I love a good scare, especially when that scare stays with me long after I’ve switched off the game and gone to bed! It’s not easy to produce a good one though, and for many, it takes a lot more than a ton of blood and guts to make a decent horror experience. Indie horrors are always a good shout for a frightening time and with Welcome to Hanwell having recently arrived on Xbox One, I took a look to see if this dark horror was pulling the right strings to provide a true scare once more.
Welcome to Hanwell is played out from a first-person perspective and focuses more on running away and hiding from the grotesque enemies that lay within the darkened corridors and hallways, rather than combat. The game is set in an evacuated city in which your task is to hunt down and collect six pieces of an I.D. card that have been spread across unique locations.
It all starts with players first waking inside of a seemingly long-forgotten morgue that’s covered in blood and falling apart at the seams, with nothing but left-behind doctors’ notes spread around to piece together the early story. Through exploration, and evasion of the very first freakish looking enemy – which all acts as a kind of tutorial to the game – you’ll find your way into the creepy open-world environment of Hanwell.
In terms of visual design, Hanwell certainly fits the bill for a perfect horror setting and for those veterans who have played through the Silent Hill games, it is highly similar to that of the iconic town Shepherd’s Glen, complete with heavy mist-filled streets. Sadly though, open-world and horror rarely ever go hand-in-hand, and with very little to do or focus on besides exploring the creepy vistas and running from the weird and horrific anomalies that roam the streets, the world of Hanwell doesn’t feel quite as scary as it could.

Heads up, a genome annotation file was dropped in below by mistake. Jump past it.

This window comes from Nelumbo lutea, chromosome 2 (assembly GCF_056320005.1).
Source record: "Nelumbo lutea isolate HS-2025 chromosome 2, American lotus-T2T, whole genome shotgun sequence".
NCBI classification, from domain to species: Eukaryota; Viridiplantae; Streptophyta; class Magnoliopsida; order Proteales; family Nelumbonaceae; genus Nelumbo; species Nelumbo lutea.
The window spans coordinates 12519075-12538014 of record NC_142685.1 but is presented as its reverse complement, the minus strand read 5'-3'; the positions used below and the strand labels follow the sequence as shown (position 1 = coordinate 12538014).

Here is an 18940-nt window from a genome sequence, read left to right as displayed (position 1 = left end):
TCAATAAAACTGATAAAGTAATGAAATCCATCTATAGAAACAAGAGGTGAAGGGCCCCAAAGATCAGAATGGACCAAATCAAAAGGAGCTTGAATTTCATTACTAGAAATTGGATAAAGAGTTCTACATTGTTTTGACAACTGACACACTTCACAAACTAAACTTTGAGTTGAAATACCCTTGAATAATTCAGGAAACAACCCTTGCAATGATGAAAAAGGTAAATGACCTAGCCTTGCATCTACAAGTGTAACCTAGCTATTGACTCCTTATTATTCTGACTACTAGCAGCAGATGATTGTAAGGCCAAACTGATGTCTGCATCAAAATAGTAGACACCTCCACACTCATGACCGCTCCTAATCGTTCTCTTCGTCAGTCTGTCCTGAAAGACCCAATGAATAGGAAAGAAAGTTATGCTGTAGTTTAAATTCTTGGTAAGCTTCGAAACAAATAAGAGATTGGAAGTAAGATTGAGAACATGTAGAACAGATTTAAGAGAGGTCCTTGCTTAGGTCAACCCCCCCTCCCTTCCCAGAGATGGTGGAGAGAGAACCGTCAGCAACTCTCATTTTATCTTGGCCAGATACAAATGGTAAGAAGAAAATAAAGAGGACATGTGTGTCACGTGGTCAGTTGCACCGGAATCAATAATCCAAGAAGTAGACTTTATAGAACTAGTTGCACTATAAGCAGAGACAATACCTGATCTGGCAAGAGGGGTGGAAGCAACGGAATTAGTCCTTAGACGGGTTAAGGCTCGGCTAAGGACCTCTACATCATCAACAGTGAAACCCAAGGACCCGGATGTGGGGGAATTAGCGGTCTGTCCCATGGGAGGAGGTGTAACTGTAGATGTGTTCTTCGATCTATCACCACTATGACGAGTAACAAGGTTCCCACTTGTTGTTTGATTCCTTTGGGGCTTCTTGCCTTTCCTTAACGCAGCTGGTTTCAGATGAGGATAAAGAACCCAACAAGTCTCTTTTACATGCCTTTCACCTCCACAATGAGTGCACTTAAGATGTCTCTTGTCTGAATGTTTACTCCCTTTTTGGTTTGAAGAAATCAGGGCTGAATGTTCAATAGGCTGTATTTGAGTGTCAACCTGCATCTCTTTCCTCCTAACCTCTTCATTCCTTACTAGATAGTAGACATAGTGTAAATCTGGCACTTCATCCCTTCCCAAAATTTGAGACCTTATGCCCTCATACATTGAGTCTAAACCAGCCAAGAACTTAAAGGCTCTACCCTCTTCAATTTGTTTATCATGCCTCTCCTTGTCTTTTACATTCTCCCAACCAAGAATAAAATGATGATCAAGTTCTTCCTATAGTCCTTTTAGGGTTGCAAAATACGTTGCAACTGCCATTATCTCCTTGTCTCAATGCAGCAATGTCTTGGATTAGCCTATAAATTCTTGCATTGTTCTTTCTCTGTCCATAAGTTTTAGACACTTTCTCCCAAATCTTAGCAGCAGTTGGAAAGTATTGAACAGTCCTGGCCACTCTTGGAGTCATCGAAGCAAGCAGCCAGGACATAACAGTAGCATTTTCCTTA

The real action and horror instead comes from the different locations in which you’ll be exploring, fighting and hiding, as you look for each piece of the I.D. card that your character so desperately needs. Each location tells a different, yet equally horrifying story, with these varying from a school to a prison, church, hospital and more. Each one has had a ton of detail put in to truly bring out the individual defining features, and that only assists in enhancing the horror experience.
From start to finish, Welcome to Hanwell takes roughly around four hours to reach its conclusion, and so it isn’t exactly a long adventure. But it does have elements of horror that will resonate with fans of the genre.
As you enter the various areas, the general objective is mostly the same with players required to explore, find passwords and codes for door locks, eventually gaining access to the room that holds the piece of I.D. before being left to then flee from the lurking enemies. What keeps things interesting is the unique feel of each area the stories are told through, with recorded diary notes left behind by the former residents.